JBGVS digs three water tanks like the ones on hill forts from Shivaji Maharaj’s era

Will provide water to two villages for drinking, household use and partially for irrigation
 
Pune: 27th February: As the summer months approach, most areas of the Deccan brace for severe water scarcity. Taking inspiration from the water tanks seen on several hill forts from the era of Shivaji Maharaj, Jankidevi Bajaj Gram Vikas Sanstha (JBGVS) has dug three such tanks in Khed taluka of Pune district in the past few months. These tanks are expected to be a boon for the villages of Ghotwadi and Handewadi where women often have to walk long distances to fetch water.
 
Ancient tanks dug in rock
Thirsty trekkers visiting Maharashtra’s hill forts are often greeted by cool and crystal clear drinking water from the various water tanks dug out of rock by erstwhile visionary rulers. The famous Dev Taki on Sinhgad is an excellent example of these ancient reservoirs. Some dug out tanks can be found in areas outside the forts as well. One such tank exists in the Nane Maval area of Pune district. The volcanic basalt rock that dominates the Deccan plateau is mostly of the hard variety with little porosity. However, in places soft rock also exists, either as a result of the formation process or due to the effects of weather. JBGVS had to study the type of rock and discuss with the villagers before deciding on the tank location.
 
Tanks dug out by JBGVS
Most remote villages in the hilly part of Khed taluka are quite far from the dams and pumping water uphill is difficult and expensive. JBGVS has dug out three water tanks in rock in Handewadi and Ghotwadi villages. Each of these tanks is 12 metre wide, 12 metre long and five metre deep with a capacity of 0.72 TCM (thousand cubic metres) out of which only 20% water is lost due to evaporation. Two were dug out in March 2016, which still hold 50% of the water accumulated during the rains. The latest one was completed in January 2017. These tanks serve their purpose from late February to late May, after the wells either dry up or the water level dips very low. The tank dug in Handewadi, in which the per capita availability is about 1200 litres for a population of 600, will provide water for drinking and household use in this summer.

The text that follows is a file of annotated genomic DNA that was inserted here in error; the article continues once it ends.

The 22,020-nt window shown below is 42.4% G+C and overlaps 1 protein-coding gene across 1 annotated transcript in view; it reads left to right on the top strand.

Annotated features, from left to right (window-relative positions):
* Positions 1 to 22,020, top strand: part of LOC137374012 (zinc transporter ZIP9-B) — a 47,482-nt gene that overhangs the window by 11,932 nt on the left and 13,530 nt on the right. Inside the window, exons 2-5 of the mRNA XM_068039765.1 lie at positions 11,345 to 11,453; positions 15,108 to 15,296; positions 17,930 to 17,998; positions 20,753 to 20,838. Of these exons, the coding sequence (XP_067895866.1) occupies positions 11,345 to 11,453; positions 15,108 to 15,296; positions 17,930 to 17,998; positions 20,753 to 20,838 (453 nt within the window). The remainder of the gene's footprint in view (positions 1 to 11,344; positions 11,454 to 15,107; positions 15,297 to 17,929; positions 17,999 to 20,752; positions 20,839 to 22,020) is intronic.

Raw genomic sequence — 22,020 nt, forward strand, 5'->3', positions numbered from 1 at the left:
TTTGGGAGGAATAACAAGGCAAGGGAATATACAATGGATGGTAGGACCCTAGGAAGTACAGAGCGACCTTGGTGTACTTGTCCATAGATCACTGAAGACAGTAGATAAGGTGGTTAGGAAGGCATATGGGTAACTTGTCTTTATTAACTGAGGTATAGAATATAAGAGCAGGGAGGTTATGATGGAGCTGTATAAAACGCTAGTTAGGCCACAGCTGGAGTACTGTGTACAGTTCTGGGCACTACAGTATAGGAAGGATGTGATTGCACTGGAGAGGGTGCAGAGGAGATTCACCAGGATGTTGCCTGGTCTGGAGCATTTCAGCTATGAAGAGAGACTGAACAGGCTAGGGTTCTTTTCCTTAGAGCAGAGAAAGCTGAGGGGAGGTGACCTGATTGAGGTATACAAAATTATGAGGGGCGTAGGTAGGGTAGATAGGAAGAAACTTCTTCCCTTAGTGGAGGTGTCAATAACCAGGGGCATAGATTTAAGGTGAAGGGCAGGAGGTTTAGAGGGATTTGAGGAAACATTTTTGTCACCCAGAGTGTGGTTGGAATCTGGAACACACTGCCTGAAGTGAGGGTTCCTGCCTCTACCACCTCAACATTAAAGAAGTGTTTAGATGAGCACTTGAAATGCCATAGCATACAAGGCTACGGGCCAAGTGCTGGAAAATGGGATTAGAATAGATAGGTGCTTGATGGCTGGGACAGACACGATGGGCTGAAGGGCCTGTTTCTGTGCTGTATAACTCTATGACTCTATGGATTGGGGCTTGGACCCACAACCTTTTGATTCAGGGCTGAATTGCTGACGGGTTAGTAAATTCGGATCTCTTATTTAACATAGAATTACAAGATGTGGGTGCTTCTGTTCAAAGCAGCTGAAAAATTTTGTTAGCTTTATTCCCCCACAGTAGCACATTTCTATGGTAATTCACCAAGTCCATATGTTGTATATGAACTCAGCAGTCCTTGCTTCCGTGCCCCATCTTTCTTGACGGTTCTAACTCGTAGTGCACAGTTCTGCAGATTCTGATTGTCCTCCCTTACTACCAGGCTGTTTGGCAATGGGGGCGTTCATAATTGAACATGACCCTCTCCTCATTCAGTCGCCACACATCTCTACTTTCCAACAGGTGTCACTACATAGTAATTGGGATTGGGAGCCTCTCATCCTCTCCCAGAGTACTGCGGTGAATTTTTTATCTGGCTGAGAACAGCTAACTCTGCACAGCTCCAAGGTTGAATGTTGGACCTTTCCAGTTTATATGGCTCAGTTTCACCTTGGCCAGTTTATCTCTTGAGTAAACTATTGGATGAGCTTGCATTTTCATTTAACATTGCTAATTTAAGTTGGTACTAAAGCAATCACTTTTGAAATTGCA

The two tanks in Ghotwadi will serve populations of 250 and 150 villagers each, which implies a per capita availability of about 2800 litres and 4800 litres respectively. Apart from drinking and household use, the water from these tanks will be used to irrigate the mango orchards (aamrai) developed with JBGVS assistance, since they are situated nearby. This village also has the rare added benefit of being located within a reasonable distance from the Kalmodi dam and the locals plan to lift some water from there to be stored in one of the tanks.
 
These tanks offer promise to significantly reduce the hard work of women of the two villages by avoiding their regular long walks to fetch potable water. After the drinking water priority is met, the water will be used for household and farm activities. In order to ensure that the water in the tanks is not contaminated, the people of these two villages have taken a collective decision about not washing clothes, utensils or cattle near the tanks. Reviving this ancient method of storage in hilly areas is indeed a promising way of alleviating the water woes of villagers, at least partially. JBGVS plans to dig some more such tanks in 2017-18.